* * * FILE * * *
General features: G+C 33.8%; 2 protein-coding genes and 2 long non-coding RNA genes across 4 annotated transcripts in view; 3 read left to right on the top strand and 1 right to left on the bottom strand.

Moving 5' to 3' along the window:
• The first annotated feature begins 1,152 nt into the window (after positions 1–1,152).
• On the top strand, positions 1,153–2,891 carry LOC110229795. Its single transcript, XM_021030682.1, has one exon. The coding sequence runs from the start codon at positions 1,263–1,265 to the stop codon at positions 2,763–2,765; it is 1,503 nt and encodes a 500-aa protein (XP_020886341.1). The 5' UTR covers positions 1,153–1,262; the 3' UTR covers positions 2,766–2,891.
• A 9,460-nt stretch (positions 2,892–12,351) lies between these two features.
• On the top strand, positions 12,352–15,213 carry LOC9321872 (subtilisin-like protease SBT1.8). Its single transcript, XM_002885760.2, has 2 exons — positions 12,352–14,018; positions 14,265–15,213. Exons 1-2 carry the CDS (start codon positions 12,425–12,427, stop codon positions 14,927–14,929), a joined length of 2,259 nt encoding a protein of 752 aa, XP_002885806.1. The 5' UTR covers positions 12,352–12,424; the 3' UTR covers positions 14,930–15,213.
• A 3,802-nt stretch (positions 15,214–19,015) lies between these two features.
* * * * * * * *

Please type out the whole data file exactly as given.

General features: G+C 33.8%; 2 protein-coding genes and 2 long non-coding RNA genes across 4 annotated transcripts in view; 3 read left to right on the top strand and 1 right to left on the bottom strand.

Moving 5' to 3' along the window:
• The first annotated feature begins 1,152 nt into the window (after positions 1–1,152).
• On the top strand, positions 1,153–2,891 carry LOC110229795. Its single transcript, XM_021030682.1, has one exon. The coding sequence runs from the start codon at positions 1,263–1,265 to the stop codon at positions 2,763–2,765; it is 1,503 nt and encodes a 500-aa protein (XP_020886341.1). The 5' UTR covers positions 1,153–1,262; the 3' UTR covers positions 2,766–2,891.
• A 9,460-nt stretch (positions 2,892–12,351) lies between these two features.
• On the top strand, positions 12,352–15,213 carry LOC9321872 (subtilisin-like protease SBT1.8). Its single transcript, XM_002885760.2, has 2 exons — positions 12,352–14,018; positions 14,265–15,213. Exons 1-2 carry the CDS (start codon positions 12,425–12,427, stop codon positions 14,927–14,929), a joined length of 2,259 nt encoding a protein of 752 aa, XP_002885806.1. The 5' UTR covers positions 12,352–12,424; the 3' UTR covers positions 14,930–15,213.
• A 3,802-nt stretch (positions 15,214–19,015) lies between these two features.